James Fitzgerald; Pioneered Military's Use of Dolphins

By Joe Holley
Washington Post Staff Writer
Friday, January 27, 2006

James W. Fitzgerald, 88, an engineer and physicist whose work in sound propagation led to early Navy and Central Intelligence Agency experiments with dolphins, died of cancer Jan. 16 at Camelot nursing center in New London, Conn.

A former resident of Shady Side, Bethesda and Annapolis, he had lived in New London since 1982.

At a cocktail party in Annapolis in 1964, Mr. Fitzgerald casually mentioned to a Navy admiral that dolphins, mammals that rely on natural sonar for hearing and navigation, might prove useful in warfare. The admiral introduced him to a CIA acquaintance who was a specialist in underwater combat.

As Mr. Fitzgerald's wife recalled, the CIA sent him to Key West, Fla., where he set up a small classified laboratory. His assignment was to study whether dolphin hydrodynamics could be applied to the design of submarines, torpedoes and missiles and whether the animals could be trained to perform missions.

Working with a half-dozen dolphins, he and his associates learned rather quickly that the sleek, intelligent animals could indeed be used to seek out underwater mines, attach explosives and eavesdropping devices on enemy ships and help divers recover lost weapons from the ocean floor.

Mr. Fitzgerald, who gave his dolphins names and often swam with them, communicated with the animals through Morse code-like signals. He discovered that the older dolphins were somehow able to transmit their training to younger ones.

The Navy put dolphins to work. In 1965, a bottlenose dolphin named Tuffy became the Navy's first sea mammal to complete an open-ocean military exercise, delivering tools and mail to aquanauts 200 feet below the surface of the Sealab II project off the coast of La Jolla, Calif.

In 1970, the Navy acknowledged that it had sent five dolphins to Cam Ranh Bay, Vietnam, to test their abilities to detect enemy frogmen.

In 1983, a U.S. District judge in Baltimore dismissed a $3 million libel suit that Mr. Fitzgerald had filed against Penthouse Magazine. In his lawsuit, Mr. Fitzgerald charged that a 1977 Penthouse article, "The Pentagon's Deadly Pets," falsely accused him of espionage.

The article said that Mr. Fitzgerald, while conducting his secret experiments, "made overtures" to sell "dolphin torpedoes" to some Latin American countries. He said the statements were both false and defamatory. The judge ruled, "reluctantly," that to proceed with the suit could harm national security.

Mary Fitzgerald said her husband, through his own company, sought to persuade the government of Mexico to use dolphins as shark guards in coastal tourist areas. He also thought they could be used to locate survivors of air crashes or shipwrecks. He lacked the money, she said, to develop these possibilities.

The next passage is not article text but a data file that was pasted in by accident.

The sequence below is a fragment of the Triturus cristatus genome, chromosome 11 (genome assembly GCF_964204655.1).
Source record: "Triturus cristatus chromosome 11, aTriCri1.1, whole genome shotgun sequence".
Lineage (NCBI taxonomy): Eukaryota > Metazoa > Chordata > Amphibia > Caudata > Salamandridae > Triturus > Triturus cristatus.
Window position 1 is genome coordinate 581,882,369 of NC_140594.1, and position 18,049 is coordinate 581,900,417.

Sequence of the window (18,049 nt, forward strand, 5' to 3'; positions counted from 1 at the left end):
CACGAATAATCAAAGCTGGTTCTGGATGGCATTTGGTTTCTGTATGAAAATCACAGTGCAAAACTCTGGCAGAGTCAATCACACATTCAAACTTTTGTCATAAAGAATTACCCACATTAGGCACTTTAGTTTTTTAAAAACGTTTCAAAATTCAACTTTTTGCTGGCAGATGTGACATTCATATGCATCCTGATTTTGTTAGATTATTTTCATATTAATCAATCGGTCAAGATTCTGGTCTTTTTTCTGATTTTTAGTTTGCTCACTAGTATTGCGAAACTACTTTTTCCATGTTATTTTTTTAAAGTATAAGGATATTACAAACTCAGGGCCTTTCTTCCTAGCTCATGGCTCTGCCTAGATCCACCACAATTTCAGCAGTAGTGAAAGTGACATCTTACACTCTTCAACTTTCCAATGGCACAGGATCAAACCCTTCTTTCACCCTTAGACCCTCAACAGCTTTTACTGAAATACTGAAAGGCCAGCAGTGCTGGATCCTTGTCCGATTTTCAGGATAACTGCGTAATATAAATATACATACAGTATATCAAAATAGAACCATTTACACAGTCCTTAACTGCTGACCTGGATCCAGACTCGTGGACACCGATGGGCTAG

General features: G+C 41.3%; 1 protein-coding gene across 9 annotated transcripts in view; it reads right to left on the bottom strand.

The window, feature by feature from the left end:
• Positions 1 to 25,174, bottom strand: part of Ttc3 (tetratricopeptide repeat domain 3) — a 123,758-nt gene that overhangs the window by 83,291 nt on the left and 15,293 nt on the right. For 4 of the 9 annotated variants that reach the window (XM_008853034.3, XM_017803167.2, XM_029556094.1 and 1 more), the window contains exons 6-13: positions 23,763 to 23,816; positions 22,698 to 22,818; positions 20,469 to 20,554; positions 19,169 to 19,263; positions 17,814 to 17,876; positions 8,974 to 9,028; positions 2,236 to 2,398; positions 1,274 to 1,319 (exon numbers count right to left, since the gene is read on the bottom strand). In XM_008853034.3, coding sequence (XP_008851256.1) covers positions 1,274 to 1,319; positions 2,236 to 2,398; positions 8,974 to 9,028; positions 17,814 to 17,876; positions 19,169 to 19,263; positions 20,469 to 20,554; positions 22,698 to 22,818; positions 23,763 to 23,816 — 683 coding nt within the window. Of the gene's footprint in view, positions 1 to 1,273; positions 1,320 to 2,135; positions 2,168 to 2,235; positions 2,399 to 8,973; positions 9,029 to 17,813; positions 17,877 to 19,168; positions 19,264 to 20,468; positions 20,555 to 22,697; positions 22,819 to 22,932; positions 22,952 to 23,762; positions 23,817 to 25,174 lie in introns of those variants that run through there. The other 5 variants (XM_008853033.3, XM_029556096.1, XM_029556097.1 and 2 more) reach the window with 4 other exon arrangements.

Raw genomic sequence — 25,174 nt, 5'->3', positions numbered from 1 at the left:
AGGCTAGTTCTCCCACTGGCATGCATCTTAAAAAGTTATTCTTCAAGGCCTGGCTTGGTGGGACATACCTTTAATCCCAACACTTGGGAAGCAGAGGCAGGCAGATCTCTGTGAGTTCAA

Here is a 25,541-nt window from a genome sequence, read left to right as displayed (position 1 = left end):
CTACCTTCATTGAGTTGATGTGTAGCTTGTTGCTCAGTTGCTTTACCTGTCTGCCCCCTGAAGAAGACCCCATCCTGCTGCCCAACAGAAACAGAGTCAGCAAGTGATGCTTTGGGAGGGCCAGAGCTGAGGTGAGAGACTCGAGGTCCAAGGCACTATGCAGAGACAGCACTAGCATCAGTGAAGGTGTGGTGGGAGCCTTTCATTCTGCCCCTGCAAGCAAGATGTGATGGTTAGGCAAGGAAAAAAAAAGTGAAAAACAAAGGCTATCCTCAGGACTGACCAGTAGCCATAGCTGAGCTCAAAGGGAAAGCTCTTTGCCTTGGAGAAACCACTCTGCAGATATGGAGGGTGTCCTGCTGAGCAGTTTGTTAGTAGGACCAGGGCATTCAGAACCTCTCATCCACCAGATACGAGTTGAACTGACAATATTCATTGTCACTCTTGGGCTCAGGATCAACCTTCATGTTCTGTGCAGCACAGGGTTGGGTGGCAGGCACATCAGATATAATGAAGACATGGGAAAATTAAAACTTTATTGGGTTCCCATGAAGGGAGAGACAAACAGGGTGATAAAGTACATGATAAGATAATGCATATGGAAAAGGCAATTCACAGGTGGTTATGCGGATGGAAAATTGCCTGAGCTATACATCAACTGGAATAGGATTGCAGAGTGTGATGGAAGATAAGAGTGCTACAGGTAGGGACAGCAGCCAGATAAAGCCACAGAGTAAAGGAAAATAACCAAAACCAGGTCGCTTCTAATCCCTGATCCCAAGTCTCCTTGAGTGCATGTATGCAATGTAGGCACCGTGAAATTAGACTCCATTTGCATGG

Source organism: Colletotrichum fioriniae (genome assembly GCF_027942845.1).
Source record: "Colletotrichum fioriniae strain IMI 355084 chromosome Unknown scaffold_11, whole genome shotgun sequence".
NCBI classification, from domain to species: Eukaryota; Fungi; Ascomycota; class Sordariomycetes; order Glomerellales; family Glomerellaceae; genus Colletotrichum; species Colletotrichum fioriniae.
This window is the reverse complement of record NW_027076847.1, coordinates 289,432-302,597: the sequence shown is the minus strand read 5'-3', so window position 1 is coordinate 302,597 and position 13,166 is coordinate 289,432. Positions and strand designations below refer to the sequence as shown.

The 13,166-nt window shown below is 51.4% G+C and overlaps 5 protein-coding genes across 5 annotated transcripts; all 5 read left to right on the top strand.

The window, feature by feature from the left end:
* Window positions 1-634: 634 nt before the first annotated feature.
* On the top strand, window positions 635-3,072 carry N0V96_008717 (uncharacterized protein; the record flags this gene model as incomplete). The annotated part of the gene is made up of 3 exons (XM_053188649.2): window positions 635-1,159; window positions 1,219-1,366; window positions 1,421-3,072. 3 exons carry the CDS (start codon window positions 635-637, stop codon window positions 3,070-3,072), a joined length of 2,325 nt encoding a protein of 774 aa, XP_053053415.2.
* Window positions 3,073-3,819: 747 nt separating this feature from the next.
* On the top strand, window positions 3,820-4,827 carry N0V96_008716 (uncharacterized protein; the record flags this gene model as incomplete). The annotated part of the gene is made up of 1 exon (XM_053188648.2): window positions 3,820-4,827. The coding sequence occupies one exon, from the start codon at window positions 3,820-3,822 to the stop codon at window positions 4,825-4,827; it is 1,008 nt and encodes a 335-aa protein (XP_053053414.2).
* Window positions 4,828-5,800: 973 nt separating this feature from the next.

To this day, Mr. Fitzgerald's work and the military's subsequent use of dolphins, whales and sea lions remain controversial and, for the most part, cloaked in secrecy.

The Washington Post reported in 2003 -- long after Mr. Fitzgerald had retired -- that the Navy was using combat-trained dolphins in the war with Iraq. Scouting enemy waters in search of mines, the dolphin mission reportedly turned up six enemy mines in its first 36 hours in the water.

Mr. Fitzgerald was born in Oshkosh, Wis., and received a bachelor's degree in electrical engineering from the University of Wisconsin in 1939. He worked as a design engineer at Babcock & Wilcox before becoming a research physicist at B.F. Goodrich, where, at the outbreak of World War II, he was working on self-sealing fuel tanks for aircraft.

During the war, he moved to the Naval Research Laboratory, where, as head of the sound propagation branch, he invented and developed the rubber sonar dome, still used on naval surface ship sonars.

As founder and chief scientist of the Chesapeake Instrument Corp. (now part of Lockheed Martin), he invented passive towed-array sonars. Towed-array sonars were the Navy's principal means for keeping track of Soviet submarines during the Cold War.

In 1982, he moved to New London, where he founded the Kildare Corp., conducting research and development in numerous areas of sonar technology. He held many patents.

A certified scuba instructor, Mr. Fitzgerald enjoyed sailing and diving in the Florida Keys and the Bahamas. He also enjoyed the opera and was known as an indefatigable punster.

In addition to his wife of 58 years, of New London, survivors include four children, James Fitzgerald II of New London, Navy Capt. Michael Fitzgerald of Battle Ground, Wash., Mary K. Fitzgerald-Spaulding of Bowie and Margaret Fitzgerald of Bad Lippspringe, Germany; a brother, Dr. Edwin Fitzgerald of Monkton, Md.; a sister, Charlotte Mueller of State College, Pa.; and six grandchildren.

© 2006 The Washington Post Company